Roughly speaking, silat means "skill for fighting." There are hundreds of styles of silat, most of which are found in Indonesia, Malaysia, Singapore, southern Thailand and the southern Philippines. Common to all these styles is a combat-oriented ideology and the use of weaponry.
In Indonesia, there are numerous forms of pencak silat (also spelled pentjak silat), as well as many kinds of kuntao, a type of Chinese boxing that bears many similarities to silat and is found primarily within Chinese communities in Indonesia. There are also many systems that blend pencak silat and kuntao.
Victor deThouars, master of pencak silat soempat.
Silat techniques vary greatly, from the low ground-fighting postures of harimau (tiger) silat to the high-flying throws of madi silat. One particularly vicious madi throw involves controlling your opponent's head, leaping into the air and using your bodyweight to yank him off his feet as your knee slams into his spine.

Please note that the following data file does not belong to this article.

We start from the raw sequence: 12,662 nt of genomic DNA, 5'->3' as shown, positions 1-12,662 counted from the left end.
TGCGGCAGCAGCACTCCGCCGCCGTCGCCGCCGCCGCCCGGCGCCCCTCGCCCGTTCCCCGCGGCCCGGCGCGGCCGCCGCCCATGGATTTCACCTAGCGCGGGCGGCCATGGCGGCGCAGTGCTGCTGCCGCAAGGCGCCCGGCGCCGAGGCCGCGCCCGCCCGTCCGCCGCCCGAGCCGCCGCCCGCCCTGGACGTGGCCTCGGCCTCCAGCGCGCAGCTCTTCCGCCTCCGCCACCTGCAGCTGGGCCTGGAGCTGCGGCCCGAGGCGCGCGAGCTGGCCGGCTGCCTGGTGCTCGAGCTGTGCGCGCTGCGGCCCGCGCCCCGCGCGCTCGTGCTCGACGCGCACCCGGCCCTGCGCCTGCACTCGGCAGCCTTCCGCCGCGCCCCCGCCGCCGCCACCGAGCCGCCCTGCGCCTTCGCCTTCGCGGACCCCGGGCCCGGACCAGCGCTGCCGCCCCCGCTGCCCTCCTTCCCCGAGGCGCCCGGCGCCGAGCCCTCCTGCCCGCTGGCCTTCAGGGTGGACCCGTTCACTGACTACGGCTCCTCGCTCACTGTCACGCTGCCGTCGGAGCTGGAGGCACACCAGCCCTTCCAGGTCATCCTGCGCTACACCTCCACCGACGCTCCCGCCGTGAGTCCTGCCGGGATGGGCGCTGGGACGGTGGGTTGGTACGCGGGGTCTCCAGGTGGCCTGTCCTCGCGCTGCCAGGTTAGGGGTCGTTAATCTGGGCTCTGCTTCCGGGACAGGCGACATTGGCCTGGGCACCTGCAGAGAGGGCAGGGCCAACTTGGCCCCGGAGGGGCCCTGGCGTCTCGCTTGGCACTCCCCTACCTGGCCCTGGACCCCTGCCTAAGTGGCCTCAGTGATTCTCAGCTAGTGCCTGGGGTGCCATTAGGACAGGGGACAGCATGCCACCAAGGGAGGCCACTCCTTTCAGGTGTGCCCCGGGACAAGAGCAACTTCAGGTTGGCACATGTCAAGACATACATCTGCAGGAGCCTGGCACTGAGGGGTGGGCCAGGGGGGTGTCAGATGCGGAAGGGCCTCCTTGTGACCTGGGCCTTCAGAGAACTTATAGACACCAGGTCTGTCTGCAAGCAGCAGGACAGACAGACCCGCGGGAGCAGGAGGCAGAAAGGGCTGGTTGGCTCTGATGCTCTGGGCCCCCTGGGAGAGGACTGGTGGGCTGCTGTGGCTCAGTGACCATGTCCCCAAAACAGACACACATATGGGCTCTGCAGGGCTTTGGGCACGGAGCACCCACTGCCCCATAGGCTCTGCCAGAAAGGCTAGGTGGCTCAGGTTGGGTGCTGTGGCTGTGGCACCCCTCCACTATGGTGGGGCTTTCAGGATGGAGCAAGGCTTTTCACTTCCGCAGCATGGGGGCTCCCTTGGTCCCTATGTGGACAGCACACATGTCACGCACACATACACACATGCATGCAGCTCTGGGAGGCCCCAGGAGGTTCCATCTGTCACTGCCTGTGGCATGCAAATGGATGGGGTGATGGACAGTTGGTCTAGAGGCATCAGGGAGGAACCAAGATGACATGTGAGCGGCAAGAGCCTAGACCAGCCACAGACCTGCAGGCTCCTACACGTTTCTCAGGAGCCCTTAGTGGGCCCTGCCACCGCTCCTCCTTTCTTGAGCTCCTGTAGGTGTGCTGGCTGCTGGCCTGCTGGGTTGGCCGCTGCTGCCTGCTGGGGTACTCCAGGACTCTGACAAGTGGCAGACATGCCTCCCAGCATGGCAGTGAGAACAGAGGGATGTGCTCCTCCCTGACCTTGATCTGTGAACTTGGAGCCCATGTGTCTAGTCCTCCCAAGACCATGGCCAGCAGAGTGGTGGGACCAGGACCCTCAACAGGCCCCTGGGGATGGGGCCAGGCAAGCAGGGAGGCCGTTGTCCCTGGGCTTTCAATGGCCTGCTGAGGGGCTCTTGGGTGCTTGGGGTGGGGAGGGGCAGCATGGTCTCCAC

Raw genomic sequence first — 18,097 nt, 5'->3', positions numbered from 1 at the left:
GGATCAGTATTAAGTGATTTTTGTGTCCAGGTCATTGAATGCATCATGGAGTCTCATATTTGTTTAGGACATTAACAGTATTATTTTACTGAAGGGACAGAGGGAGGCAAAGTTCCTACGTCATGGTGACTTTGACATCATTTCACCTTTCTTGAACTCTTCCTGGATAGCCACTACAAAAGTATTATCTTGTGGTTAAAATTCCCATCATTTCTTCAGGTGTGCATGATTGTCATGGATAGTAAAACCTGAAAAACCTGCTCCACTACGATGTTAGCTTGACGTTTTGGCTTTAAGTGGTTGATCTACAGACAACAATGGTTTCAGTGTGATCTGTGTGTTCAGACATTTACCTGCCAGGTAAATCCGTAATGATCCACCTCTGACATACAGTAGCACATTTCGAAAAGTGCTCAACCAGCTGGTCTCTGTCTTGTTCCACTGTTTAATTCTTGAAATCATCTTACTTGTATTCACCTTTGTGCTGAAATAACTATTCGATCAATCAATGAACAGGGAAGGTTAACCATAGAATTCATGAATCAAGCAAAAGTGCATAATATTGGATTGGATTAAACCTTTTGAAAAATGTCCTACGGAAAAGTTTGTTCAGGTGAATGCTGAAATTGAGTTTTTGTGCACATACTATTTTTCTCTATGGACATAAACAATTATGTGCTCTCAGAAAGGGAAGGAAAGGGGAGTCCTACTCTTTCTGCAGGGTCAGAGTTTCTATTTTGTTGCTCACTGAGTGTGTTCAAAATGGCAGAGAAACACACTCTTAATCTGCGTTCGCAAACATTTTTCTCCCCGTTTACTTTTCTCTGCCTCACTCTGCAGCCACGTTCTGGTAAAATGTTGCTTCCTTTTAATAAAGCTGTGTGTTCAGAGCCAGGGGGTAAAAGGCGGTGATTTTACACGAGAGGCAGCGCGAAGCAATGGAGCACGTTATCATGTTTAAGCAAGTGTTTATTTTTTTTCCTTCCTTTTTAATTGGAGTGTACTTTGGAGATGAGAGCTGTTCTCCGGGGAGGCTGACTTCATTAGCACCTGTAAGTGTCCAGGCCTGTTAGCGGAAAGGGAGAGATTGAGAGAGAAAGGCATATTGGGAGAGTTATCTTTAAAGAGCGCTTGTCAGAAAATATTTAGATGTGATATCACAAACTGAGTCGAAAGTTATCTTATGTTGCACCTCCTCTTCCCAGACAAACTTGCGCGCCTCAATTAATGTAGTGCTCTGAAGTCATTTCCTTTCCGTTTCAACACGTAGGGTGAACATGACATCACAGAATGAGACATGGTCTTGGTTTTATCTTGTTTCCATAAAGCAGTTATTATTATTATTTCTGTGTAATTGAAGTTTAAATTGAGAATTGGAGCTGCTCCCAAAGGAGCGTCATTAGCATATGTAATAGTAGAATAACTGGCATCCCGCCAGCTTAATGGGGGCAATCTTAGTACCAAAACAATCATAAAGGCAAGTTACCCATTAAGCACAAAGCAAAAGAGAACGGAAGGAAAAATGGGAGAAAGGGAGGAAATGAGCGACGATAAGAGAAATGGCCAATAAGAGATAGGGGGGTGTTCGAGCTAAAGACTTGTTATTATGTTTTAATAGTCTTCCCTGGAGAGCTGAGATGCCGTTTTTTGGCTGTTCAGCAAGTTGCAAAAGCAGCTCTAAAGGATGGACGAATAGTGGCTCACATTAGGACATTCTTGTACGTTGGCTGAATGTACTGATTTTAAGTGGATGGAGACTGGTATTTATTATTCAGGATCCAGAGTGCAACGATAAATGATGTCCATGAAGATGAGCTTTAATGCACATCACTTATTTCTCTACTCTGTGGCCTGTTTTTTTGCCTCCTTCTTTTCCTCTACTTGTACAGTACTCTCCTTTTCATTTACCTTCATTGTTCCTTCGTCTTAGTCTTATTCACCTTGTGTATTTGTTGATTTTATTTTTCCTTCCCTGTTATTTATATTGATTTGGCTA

A typical harimau takedown entails coming in low against an opponent's punch, capturing his foot with your foot, and forcing his knee outward with a strike or grab to effect the takedown.
The karambit knife, commonly taught in silat.
Rikeson silat focuses primarily on nerve strikes, while cipecut silat makes extensive use of the practitioner's sarong for throwing and controlling the opponent.
A rikeson stylist might take an opponent down with a finger-thrust attack to the nerves situated in the crease between the upper leg and torso.
A cipecut practitioner might deflect an attack with his sarong, then wrap it around the opponent's head, using the improved leverage to yank him to the ground.
Paul deThouars, master of bukti negara silat.
Bukti negara silat, as developed by Paul deThouars, relies on a sophisticated leverage system to achieve almost effortless throws.
—Terry H. Gibson
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